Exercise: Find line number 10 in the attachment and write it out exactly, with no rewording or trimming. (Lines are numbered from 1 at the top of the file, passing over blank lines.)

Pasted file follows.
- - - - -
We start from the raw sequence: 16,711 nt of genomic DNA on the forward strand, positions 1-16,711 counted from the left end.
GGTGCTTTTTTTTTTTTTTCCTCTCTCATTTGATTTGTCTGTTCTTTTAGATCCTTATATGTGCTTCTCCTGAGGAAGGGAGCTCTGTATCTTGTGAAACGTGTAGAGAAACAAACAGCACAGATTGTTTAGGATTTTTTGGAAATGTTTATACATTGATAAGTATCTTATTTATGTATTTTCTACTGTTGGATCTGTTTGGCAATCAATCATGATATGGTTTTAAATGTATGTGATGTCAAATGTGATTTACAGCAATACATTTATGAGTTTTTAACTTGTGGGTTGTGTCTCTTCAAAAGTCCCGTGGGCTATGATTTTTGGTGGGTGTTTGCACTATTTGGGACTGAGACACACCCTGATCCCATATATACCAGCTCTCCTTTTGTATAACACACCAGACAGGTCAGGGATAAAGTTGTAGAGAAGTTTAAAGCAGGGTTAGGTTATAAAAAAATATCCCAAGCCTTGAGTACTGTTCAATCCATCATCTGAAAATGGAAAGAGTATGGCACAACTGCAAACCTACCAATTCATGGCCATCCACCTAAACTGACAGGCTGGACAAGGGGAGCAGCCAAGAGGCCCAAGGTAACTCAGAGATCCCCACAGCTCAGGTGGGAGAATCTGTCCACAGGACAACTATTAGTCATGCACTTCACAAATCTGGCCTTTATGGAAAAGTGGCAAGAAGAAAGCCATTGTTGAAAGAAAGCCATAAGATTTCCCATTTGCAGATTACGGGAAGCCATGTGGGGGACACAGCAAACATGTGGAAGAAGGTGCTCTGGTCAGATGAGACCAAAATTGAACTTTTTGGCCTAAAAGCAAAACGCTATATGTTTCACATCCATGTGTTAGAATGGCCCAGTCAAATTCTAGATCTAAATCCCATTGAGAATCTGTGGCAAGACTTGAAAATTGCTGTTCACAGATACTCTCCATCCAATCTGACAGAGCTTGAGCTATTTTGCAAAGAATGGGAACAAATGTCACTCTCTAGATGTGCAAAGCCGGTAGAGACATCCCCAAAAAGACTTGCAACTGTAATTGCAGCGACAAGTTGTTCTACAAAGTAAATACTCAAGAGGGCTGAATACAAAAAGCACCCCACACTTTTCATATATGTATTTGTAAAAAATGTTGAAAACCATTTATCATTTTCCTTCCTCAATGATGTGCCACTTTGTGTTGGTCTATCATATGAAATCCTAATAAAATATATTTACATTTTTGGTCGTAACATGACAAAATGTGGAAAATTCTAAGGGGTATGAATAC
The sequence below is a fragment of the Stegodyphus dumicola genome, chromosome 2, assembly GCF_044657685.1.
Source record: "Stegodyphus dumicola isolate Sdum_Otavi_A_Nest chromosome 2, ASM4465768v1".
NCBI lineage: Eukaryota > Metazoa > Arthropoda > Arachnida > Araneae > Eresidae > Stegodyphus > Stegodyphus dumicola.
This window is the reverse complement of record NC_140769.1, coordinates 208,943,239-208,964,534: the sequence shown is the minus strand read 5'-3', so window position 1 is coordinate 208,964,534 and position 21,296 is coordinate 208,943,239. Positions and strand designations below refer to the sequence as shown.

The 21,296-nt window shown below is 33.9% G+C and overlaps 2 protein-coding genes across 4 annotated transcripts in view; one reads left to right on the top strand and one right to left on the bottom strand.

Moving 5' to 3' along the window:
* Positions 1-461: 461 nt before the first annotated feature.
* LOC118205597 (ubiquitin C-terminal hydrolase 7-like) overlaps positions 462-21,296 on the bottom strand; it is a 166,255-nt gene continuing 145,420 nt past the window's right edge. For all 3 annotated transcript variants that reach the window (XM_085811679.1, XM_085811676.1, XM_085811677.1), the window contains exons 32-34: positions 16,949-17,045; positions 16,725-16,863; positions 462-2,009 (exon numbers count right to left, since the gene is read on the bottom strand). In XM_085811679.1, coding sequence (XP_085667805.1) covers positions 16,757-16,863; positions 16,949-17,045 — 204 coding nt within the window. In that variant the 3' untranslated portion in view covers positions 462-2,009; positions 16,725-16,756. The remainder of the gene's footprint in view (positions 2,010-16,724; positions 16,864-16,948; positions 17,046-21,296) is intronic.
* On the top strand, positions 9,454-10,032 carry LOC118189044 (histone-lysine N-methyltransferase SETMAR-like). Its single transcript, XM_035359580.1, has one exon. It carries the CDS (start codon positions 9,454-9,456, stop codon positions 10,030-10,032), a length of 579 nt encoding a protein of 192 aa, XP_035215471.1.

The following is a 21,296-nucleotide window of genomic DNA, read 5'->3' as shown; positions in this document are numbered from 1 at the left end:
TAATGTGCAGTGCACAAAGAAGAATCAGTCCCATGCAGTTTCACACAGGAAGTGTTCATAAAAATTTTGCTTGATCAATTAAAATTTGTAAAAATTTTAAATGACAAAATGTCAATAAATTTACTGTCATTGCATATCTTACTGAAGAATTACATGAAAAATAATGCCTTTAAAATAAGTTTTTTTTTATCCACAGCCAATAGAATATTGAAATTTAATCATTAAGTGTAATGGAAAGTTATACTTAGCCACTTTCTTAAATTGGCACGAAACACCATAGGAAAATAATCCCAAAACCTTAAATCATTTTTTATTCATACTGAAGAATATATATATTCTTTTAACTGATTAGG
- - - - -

* LOC118205597 (ubiquitin C-terminal hydrolase 7-like) overlaps positions 462-21,296 on the bottom strand; it is a 166,255-nt gene continuing 145,420 nt past the window's right edge. For all 3 annotated transcript variants that reach the window (XM_085811679.1, XM_085811676.1, XM_085811677.1), the window contains exons 32-34: positions 16,949-17,045; positions 16,725-16,863; positions 462-2,009 (exon numbers count right to left, since the gene is read on the bottom strand). In XM_085811679.1, coding sequence (XP_085667805.1) covers positions 16,757-16,863; positions 16,949-17,045 — 204 coding nt within the window. In that variant the 3' untranslated portion in view covers positions 462-2,009; positions 16,725-16,756. The remainder of the gene's footprint in view (positions 2,010-16,724; positions 16,864-16,948; positions 17,046-21,296) is intronic.